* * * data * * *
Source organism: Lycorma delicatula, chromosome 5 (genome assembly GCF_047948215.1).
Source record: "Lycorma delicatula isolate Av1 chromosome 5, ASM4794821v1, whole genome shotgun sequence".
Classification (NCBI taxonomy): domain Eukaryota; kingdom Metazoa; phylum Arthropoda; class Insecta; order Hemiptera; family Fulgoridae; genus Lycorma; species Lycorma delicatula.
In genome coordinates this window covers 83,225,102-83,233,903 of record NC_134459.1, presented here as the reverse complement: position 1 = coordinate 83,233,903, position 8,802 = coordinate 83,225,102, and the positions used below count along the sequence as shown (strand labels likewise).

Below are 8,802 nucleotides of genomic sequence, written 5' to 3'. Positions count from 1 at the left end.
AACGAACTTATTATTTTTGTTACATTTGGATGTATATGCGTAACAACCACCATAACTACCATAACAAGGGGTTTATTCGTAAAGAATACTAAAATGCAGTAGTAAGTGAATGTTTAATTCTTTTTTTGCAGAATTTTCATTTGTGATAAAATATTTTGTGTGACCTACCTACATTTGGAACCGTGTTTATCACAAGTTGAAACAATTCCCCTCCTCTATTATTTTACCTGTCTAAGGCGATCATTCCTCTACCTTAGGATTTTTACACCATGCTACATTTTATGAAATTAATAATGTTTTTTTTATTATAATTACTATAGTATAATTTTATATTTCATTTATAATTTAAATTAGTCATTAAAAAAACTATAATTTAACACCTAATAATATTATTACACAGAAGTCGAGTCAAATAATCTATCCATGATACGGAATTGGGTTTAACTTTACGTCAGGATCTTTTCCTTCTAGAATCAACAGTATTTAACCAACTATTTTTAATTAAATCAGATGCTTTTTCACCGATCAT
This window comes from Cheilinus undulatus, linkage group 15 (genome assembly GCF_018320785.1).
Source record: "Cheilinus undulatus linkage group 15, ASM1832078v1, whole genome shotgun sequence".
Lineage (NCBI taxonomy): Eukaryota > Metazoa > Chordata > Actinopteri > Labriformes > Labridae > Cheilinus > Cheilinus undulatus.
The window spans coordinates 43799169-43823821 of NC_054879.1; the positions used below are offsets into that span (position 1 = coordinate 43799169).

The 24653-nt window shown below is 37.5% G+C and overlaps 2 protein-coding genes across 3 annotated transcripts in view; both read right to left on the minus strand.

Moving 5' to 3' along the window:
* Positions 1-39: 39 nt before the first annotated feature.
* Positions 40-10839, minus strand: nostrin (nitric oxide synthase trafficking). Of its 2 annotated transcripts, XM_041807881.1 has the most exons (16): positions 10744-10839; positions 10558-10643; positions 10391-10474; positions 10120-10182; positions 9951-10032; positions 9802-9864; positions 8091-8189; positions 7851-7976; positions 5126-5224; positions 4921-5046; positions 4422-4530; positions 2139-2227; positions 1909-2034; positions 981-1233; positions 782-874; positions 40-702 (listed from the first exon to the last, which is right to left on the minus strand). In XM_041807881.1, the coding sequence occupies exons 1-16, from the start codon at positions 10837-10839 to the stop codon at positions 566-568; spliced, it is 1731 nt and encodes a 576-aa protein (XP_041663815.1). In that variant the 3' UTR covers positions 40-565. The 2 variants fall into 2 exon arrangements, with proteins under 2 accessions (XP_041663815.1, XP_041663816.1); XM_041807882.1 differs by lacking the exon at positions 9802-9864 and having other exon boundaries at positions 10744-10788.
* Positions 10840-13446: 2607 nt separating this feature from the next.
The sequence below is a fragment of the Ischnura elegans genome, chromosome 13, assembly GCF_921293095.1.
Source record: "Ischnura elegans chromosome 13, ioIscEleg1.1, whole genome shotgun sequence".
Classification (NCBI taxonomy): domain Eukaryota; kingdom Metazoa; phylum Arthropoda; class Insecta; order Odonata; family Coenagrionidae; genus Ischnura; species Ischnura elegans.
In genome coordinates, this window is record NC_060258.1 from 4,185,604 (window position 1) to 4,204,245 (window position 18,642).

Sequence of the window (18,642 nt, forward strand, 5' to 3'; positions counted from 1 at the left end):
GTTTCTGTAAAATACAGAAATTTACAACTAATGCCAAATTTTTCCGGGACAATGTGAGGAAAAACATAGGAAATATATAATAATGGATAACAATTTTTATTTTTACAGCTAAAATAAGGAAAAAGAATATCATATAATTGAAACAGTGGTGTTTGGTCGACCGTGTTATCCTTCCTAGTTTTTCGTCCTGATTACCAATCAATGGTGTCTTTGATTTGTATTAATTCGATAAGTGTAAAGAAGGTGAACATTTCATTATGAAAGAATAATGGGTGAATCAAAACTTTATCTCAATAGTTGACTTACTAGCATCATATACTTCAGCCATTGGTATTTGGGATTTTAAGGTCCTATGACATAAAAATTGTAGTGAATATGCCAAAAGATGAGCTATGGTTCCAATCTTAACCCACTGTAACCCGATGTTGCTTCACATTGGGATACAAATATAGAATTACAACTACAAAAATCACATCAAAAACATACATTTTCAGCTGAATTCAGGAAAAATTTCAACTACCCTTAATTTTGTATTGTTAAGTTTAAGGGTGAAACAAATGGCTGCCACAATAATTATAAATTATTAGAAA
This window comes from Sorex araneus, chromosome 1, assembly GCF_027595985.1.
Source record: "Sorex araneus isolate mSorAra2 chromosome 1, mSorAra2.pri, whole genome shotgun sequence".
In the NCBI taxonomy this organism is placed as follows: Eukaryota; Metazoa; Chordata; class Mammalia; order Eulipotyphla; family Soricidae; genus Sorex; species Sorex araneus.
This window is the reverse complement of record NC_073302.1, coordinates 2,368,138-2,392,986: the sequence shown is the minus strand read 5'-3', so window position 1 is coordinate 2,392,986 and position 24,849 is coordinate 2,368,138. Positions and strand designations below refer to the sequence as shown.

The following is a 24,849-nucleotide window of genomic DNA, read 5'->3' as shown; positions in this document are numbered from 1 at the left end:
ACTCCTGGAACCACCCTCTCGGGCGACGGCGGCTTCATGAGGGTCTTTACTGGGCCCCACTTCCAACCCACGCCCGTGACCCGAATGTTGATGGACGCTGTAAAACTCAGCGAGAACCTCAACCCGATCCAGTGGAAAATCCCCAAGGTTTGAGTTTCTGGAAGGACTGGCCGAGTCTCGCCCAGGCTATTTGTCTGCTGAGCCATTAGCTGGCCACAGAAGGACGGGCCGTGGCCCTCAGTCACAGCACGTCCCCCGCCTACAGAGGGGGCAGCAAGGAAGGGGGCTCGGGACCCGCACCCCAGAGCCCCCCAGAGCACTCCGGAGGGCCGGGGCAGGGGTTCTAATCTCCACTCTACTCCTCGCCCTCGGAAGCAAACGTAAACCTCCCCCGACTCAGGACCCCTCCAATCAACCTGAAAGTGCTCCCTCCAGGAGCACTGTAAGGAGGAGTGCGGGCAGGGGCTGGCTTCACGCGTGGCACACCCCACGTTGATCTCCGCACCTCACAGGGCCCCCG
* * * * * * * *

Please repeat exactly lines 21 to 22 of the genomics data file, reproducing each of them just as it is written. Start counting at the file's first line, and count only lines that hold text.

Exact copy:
GTTTCTGTAAAATACAGAAATTTACAACTAATGCCAAATTTTTCCGGGACAATGTGAGGAAAAACATAGGAAATATATAATAATGGATAACAATTTTTATTTTTACAGCTAAAATAAGGAAAAAGAATATCATATAATTGAAACAGTGGTGTTTGGTCGACCGTGTTATCCTTCCTAGTTTTTCGTCCTGATTACCAATCAATGGTGTCTTTGATTTGTATTAATTCGATAAGTGTAAAGAAGGTGAACATTTCATTATGAAAGAATAATGGGTGAATCAAAACTTTATCTCAATAGTTGACTTACTAGCATCATATACTTCAGCCATTGGTATTTGGGATTTTAAGGTCCTATGACATAAAAATTGTAGTGAATATGCCAAAAGATGAGCTATGGTTCCAATCTTAACCCACTGTAACCCGATGTTGCTTCACATTGGGATACAAATATAGAATTACAACTACAAAAATCACATCAAAAACATACATTTTCAGCTGAATTCAGGAAAAATTTCAACTACCCTTAATTTTGTATTGTTAAGTTTAAGGGTGAAACAAATGGCTGCCACAATAATTATAAATTATTAGAAA
This window comes from Sorex araneus, chromosome 1, assembly GCF_027595985.1.